This light-hearted read was enjoyable for this longtime Southerner. Having lived in many different locations, mostly Southern, I could easily relate to many instances of “Southern Speak”, and I chuckled over many of them. I do think it was a bit overdone in places, but what the heck, it helped increase my southern vocabulary and caused more than one smile so I am content. I loved the camaraderie and chemistry between Tess and Jackson. Some of the other characters reminded me of folks I know. The style of writing is breezy and light even though Tess is a tenacious protagonist.
Wanting a fresh start following her divorce, Tess Tremaine sets up residence in the little town of Goose Pimple Junction. One of the biggest hurdles for the Northerner to come to grips with is learning to interpret the local colloquialisms and southern slang. Her goal is to slow down and enjoy the day-to-day small pleasures. She has no aspirations for a new man to enter her life, nor does she expect to uncover a hornet’s nest of trouble when she unwittingly uncovers a mystery surrounding a decades old tragedy.
When Tess Tremaine starts a new life in the colorful town of Goose Pimple Junction, she thinks she's moved to a quiet little burg. Curiosity leads her to look into a seventy-five-year-old murder, and suddenly she's learning the foreign language of southern speak, resisting her attraction to local celebrity Jackson Wright, and dealing with more mayhem than she can handle.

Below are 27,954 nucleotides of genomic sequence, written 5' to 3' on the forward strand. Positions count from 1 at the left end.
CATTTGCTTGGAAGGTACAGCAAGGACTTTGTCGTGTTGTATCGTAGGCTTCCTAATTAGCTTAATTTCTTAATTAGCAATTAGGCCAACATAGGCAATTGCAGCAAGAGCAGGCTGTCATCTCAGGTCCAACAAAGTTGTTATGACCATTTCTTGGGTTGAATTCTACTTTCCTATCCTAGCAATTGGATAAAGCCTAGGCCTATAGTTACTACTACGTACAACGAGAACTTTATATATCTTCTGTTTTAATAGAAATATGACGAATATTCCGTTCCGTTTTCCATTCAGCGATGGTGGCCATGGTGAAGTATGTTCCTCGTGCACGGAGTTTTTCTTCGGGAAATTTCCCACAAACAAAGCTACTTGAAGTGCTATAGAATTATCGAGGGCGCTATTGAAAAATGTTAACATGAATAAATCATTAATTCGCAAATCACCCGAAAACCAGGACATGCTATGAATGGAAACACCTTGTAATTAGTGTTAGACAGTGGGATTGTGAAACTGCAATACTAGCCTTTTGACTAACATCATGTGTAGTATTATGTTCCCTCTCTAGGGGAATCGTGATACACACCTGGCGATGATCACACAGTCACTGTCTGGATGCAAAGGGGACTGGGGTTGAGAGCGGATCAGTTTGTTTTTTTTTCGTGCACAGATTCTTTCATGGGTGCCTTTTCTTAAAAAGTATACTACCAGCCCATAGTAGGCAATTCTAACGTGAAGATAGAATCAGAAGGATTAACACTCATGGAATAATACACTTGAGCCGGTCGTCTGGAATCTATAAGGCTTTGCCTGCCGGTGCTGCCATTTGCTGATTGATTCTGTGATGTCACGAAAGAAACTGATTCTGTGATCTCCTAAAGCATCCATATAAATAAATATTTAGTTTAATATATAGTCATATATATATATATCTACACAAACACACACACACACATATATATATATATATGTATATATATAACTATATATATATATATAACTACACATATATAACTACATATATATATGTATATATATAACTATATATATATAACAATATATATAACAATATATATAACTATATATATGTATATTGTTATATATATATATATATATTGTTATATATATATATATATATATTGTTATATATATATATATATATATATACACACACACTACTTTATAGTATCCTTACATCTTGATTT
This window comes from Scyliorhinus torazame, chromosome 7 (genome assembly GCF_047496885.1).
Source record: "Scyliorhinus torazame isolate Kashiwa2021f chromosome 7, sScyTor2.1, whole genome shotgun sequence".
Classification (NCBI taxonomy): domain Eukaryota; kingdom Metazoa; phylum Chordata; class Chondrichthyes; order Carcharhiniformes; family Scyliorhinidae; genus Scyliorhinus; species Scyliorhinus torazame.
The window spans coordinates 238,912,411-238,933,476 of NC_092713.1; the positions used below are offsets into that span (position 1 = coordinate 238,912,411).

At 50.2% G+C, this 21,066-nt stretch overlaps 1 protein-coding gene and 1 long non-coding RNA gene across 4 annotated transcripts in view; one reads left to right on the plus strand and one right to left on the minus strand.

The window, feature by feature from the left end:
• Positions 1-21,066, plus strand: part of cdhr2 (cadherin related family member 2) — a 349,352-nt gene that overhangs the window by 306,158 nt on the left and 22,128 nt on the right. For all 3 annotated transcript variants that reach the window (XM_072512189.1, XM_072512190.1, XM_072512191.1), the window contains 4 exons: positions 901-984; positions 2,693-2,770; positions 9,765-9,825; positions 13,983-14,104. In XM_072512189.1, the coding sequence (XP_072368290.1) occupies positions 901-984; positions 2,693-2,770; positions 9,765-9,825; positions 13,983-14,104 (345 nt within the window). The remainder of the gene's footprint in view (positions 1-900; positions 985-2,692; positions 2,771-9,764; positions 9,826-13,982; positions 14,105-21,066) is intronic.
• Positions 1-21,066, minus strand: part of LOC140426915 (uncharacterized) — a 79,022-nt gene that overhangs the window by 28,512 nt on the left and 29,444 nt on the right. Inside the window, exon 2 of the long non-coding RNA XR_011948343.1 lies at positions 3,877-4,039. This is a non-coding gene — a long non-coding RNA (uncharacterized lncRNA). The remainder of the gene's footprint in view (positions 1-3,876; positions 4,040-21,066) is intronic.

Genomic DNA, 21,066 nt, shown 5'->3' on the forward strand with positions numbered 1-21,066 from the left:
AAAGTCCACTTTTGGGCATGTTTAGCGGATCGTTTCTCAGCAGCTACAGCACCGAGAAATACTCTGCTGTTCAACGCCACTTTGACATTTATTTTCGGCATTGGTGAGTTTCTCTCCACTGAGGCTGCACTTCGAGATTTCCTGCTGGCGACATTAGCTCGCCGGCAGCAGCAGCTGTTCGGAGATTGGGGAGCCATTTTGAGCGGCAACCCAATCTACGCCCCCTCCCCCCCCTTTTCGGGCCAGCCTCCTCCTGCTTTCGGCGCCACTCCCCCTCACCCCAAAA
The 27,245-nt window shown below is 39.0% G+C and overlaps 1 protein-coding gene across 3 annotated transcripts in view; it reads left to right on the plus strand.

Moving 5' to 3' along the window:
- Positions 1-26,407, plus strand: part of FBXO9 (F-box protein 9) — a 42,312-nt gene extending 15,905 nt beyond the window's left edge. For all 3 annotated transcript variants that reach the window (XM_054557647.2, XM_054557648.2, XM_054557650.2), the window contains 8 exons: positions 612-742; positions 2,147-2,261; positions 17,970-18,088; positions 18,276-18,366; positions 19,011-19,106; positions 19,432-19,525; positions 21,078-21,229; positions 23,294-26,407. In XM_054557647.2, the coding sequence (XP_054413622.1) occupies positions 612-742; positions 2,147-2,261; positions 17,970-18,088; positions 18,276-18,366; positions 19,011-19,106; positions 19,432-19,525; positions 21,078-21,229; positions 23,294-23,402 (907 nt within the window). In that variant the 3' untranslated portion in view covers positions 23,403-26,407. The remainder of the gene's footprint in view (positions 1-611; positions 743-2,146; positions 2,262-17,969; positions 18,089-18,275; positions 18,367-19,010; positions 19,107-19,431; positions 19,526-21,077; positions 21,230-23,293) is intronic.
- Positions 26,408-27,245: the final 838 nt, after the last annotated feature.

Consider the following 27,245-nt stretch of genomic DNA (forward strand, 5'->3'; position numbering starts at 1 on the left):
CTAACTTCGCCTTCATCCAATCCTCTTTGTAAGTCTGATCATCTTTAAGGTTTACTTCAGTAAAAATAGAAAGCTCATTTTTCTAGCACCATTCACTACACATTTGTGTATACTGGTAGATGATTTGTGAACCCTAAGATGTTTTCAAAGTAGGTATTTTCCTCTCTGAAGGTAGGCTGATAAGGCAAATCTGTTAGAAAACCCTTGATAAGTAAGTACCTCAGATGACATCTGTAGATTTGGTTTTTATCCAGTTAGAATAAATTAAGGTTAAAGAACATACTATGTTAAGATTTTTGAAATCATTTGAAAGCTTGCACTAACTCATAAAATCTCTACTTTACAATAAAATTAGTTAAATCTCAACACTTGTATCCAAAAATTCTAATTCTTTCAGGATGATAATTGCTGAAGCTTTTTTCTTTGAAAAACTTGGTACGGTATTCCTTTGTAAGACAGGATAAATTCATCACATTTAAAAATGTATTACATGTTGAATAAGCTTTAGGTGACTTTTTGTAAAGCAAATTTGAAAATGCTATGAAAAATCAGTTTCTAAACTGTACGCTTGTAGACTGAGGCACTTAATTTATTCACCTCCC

If brains were dynamite, Willy couldn't blow his nose. Could a murderer be that stupid? Jack can charm the dew right off the honeysuckle. Surely a fine southern gentleman isn't a murderer. But Tess is determined to find out, and Goose Pimple Junction will never be the same.
A bank robbery, murder, and family tragedy from the 1930s are pieces of the mystery, which Tess attempts to solve. As she gets close to the truth, she encounters danger, mystery, a lot of southern charm, and a new temptation for which she's not sure she's ready. (Plus Novel - 70,000 - 99,999)